Vegetable fat and vegetable protein—not the high animal fat fallacy perpetuated by Atkins and his ilk. In fact, when you strictly limit all the meat, dairy, and oil in the typical Atkins menu and upgrade the fruit, vegetables, nuts, seeds, and legumes, you’re left with a diet naturally free of refined carbohydrates and packed with nature’s best foods! One more quote from Dr. Fuhrman:

Knowing that the right micronutrients in the right proportions are easily available to us in whole, natural foods is wonderful. But we no longer get our foods in natural form from the wild. Most of the food we eat is concocted in factories. These processed foods do not contain the level and diversity of the vitamins and minerals we get in natural foods. For example, the fruits and vegetables that primates eat in the wild are loaded with micronutrients, giving these primates a diet far richer in many essential vitamins and minerals than the diets consumed by any humans in the modern world.

Clearly these primates are eating the right kind of low-fat diet and NOT monkeying with dangerous high-protein diets. For more on this topic, be sure to check out Standard American Low-Fat—JUNK—Diet.

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Diabetes Study Derailed Due to Deaths

Dr. Fuhrman’s got a question for you, “How can diabetics safely lower the high glucose levels that are slowly destroying their bodies?” Oh, that’s simple you—wait, lets explore this—what about gastric surgery? It was recently reported to be a good idea. From The New York Times:
Weight-loss surgery works much better than standard medical therapy as a treatment for Type 2 diabetes in obese people, the first study to compare the two approaches has found.


The study, of 60 patients, showed that 73 percent of those who had surgery had complete remissions of diabetes, meaning all signs of the disease went away. By contrast, the remission rate was only 13 percent in those given conventional treatment, which included intensive counseling on diet and exercise for weight loss, and, when needed, diabetes medicines like insulin, metformin and other drugs.


In the study, the surgery worked better because patients who had it lost much more weight than the medically treated group did — 20.7 percent versus 1.7 percent of their body weight, on average. Type 2 diabetes is usually brought on by obesity, and patients can often lessen the severity of the disease, or even get rid of it entirely, by losing about 10 percent of their body weight. Though many people can lose that much weight, few can keep it off without surgery.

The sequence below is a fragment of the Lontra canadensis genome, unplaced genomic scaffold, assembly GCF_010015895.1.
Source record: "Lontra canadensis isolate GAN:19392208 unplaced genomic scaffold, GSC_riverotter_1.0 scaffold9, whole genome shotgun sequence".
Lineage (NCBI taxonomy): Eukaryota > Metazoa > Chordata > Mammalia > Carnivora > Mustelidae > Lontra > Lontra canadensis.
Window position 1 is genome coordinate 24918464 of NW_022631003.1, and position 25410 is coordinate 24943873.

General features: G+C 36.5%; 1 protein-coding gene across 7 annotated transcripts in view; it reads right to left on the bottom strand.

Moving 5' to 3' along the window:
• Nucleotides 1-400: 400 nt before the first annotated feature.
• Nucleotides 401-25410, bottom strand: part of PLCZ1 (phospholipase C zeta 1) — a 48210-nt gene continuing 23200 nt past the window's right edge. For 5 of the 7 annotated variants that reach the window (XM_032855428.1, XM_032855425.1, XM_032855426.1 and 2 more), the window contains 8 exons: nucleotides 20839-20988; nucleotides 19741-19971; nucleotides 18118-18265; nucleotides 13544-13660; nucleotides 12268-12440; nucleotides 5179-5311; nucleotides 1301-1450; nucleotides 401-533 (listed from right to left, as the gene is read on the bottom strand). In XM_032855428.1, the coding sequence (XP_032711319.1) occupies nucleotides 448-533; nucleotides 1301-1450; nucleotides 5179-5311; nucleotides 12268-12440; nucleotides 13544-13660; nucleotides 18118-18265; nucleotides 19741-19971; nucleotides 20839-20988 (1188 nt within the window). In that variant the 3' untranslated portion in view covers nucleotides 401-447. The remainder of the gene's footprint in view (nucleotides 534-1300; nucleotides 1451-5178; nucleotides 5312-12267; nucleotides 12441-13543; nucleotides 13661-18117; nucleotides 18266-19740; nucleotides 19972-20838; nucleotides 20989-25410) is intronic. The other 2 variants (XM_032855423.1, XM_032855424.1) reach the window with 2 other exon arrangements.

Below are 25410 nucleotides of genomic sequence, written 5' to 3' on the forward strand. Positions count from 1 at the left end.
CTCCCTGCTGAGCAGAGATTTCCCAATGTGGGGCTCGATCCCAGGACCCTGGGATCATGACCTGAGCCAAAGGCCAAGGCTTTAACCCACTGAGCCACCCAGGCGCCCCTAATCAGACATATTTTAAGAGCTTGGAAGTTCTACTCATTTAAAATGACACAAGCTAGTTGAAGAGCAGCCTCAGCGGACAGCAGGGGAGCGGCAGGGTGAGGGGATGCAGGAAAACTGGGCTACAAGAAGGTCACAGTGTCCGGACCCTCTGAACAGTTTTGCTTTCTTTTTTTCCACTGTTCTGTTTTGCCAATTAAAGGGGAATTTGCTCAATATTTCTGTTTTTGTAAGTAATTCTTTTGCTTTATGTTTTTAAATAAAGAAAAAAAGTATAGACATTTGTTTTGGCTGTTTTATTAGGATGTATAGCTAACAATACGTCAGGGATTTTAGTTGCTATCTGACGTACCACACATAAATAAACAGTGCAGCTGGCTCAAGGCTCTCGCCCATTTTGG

Yeah, I don’t know about this. I mean, maybe it’s a good idea, if you consider serious complications a key component of success. Hopefully this chart will help you think twice before you run out and get your tummy sliced open. Take a look:


Okay, in our age of modern medicine, drugs, drugs, and more drugs must be the answer! Yeah, if you don’t mind THE DYING! Recently, a diabetes study had to be halted because aggressively driving blood sugar levels towards normal was found to increase the risk of death in some diabetics. The Washington Post reports:
The startling discovery, announced yesterday, prompted federal health officials to immediately halt one part of the large trial so thousands of the Type 2 diabetes patients in the study could switch to less-intensive treatment.


"As always, our primary concern is to protect the safety of our study volunteers," said Elizabeth G. Nabel, director of the National Heart, Lung and Blood Institute, which is sponsoring the study.

Although the reason for the increased risk remains a mystery, Nabel and other experts stressed that the benefits of blood sugar control have been well established for diabetics and said patients should not make any changes in their care without consulting their doctors.

But the findings cast doubt on a major hope about diabetes treatment -- that pushing levels below current targets would be beneficial -- and would force experts to rethink how to treat one of the nation's leading health problems.